Tag Archive | Cooper Hewitt

Eye On Design: Engineering Temporality Cabinet (Series) By Tuomas Markunpoika

Cabinet
Photos By Gail

Finnish desirer Tuomas Markunpoika explores memory and metaphysics in the design of all his objects. In honor of his grandmother, who suffered from Alzheimer’s disease, Markunpoika created Engineering Temporality (2012) by welding hand-cut rings of tubular steel over a traditional wooden cabinet. He then burned away the cabinet, leaving behind a shell of blackened metal rings; a ghost or shadow or the original form.

Cabinet Detail
Engineering Temporality Cabinet, Detail

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Moss Lamp

Moss Lamp
All Photos By Gail

This Moss Lamp (1999) exemplifies designer Gaetano Pesce’s use of industrial production techniques and materials to produce unique objects. Here, he pours silicone in thread-like trails to achieve a textured and translucent sphere that casts a soft glow through irregular gaps and varied thicknesses. The end result is dictated by the behavior of the material.

Moss Lamp Display

Vermelha Chair

Vermelha Chair
All Photos By Gail

For the brothers Fernando and Humberto Campana, startling materials are a hallmark of their design practice. Often evoking the rich street-market culture of their native Brazil, the utilize everyday elements in unexpected ways, such as this looped red cord for the opulent pile upholstery of this Vermelha (Red) chair (2007).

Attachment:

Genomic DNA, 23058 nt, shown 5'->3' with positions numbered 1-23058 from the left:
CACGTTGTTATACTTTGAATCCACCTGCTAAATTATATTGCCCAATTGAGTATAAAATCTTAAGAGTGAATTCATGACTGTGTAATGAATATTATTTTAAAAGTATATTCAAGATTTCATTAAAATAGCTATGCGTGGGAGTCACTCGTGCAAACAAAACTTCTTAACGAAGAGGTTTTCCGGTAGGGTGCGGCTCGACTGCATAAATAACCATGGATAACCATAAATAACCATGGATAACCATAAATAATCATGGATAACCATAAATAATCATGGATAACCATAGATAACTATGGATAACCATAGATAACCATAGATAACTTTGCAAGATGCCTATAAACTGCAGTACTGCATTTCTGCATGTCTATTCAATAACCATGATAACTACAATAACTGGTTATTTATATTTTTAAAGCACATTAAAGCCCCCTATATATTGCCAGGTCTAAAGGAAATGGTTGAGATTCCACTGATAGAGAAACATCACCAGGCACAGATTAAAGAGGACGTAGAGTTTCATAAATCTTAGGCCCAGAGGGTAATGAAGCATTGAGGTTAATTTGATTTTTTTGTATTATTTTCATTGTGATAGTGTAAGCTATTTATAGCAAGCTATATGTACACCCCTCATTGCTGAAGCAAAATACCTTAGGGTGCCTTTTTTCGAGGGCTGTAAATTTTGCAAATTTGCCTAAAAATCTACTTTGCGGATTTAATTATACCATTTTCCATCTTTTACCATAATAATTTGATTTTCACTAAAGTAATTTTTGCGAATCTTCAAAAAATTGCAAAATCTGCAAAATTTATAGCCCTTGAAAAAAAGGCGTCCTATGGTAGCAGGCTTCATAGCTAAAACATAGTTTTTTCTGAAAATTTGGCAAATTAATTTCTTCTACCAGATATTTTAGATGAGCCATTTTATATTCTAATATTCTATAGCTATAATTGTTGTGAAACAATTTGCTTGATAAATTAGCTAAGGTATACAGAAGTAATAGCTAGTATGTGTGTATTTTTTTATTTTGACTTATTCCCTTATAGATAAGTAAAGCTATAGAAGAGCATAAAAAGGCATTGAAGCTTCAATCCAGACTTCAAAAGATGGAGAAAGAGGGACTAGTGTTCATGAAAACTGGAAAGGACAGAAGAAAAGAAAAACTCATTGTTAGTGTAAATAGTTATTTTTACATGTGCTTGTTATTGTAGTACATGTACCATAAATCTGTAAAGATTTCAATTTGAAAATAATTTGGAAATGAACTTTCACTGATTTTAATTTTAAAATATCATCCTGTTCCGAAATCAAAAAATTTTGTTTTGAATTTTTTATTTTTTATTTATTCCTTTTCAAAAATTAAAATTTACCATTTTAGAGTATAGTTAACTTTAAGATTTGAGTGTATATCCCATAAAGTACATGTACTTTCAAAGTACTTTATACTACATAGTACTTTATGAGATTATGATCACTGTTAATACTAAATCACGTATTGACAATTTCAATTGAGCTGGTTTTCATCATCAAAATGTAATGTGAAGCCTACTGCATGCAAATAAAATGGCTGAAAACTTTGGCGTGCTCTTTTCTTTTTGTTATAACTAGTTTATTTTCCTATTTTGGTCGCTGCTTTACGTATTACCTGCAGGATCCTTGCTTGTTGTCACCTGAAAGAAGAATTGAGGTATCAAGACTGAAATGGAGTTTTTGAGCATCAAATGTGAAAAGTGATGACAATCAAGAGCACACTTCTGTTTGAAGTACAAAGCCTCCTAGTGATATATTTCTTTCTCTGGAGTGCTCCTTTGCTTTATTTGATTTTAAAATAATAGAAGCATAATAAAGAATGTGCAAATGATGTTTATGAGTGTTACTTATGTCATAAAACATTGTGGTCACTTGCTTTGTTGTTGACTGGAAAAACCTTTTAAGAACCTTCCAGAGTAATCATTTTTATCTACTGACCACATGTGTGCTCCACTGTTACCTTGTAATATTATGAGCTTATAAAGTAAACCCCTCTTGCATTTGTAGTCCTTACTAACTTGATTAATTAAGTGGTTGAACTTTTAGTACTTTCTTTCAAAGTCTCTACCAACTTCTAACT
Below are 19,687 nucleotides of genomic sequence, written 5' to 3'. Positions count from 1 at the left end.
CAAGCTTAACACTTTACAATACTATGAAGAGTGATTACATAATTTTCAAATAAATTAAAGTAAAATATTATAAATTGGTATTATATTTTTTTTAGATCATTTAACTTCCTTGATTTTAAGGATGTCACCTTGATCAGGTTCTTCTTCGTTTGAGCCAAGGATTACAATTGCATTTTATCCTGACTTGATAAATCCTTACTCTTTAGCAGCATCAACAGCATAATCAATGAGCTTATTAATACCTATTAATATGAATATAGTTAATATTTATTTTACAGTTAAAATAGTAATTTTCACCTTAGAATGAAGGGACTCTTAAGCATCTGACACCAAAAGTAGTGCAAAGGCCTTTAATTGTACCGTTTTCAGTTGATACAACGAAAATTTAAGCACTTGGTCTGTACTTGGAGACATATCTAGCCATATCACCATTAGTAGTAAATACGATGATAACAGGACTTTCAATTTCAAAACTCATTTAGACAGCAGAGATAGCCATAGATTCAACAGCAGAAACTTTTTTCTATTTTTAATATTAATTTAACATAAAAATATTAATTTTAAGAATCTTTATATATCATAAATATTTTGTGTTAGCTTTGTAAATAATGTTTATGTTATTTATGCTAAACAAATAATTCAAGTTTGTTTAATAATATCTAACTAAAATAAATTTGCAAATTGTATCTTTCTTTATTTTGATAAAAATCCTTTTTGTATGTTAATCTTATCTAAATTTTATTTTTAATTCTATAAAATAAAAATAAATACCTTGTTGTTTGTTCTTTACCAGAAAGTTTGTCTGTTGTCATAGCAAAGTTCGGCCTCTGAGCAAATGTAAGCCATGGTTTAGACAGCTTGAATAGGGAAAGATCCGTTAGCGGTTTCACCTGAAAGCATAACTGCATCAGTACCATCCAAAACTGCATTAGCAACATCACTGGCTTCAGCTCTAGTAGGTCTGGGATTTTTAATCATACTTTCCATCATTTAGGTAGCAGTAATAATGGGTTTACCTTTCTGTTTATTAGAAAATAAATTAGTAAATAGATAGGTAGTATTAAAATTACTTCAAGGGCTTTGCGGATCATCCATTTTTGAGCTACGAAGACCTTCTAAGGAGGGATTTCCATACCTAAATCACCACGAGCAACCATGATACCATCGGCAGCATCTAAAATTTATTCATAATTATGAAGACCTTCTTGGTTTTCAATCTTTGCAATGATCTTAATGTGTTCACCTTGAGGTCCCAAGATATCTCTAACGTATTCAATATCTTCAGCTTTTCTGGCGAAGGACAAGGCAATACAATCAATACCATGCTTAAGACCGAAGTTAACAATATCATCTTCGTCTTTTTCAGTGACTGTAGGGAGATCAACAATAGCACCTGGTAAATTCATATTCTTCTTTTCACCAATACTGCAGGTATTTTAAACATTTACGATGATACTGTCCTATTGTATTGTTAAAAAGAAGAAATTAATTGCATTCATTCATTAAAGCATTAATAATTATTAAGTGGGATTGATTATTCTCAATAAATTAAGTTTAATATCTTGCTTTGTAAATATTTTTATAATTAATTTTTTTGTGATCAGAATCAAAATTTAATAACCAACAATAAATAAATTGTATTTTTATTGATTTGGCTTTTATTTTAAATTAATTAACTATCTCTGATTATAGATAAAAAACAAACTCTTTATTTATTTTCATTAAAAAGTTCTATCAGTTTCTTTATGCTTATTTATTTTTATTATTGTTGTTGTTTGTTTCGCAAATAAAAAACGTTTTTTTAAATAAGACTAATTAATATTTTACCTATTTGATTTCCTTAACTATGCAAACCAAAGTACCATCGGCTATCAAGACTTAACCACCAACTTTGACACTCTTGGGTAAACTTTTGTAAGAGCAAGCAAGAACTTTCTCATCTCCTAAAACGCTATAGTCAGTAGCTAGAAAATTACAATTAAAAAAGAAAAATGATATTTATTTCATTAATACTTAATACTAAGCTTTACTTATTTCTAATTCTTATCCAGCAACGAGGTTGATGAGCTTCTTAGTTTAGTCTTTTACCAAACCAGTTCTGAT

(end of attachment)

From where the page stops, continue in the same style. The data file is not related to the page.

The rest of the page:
Photographed in the Cooper Hewitt Design Museum in NYC.

Vermelha Chair

Artichoke Lamp

Artichoke Lamp
Photo By Gail

The PH Artichoke Hanging Lamp (1958) was designed by Danish designer Paul Henningsen,  and manufactured by Louis Poulsen & Co. It is made from bent copper, steel and enameled metal and looks just  spectacular!

Henningsen’s Artichoke Lamp employs copper leaves attached to a metal framework to suggest the actual plant. The resulting composition creates industrial-looking, uniform layered planes while evoking a naturally occurring structure.

I  recently passed by the office building at 11 West 19th Street, where I once worked well over a decade ago, and saw that they now have these lamps installed in the lobby.

Photographed in the Cooper Hewitt Design Museum in NYC.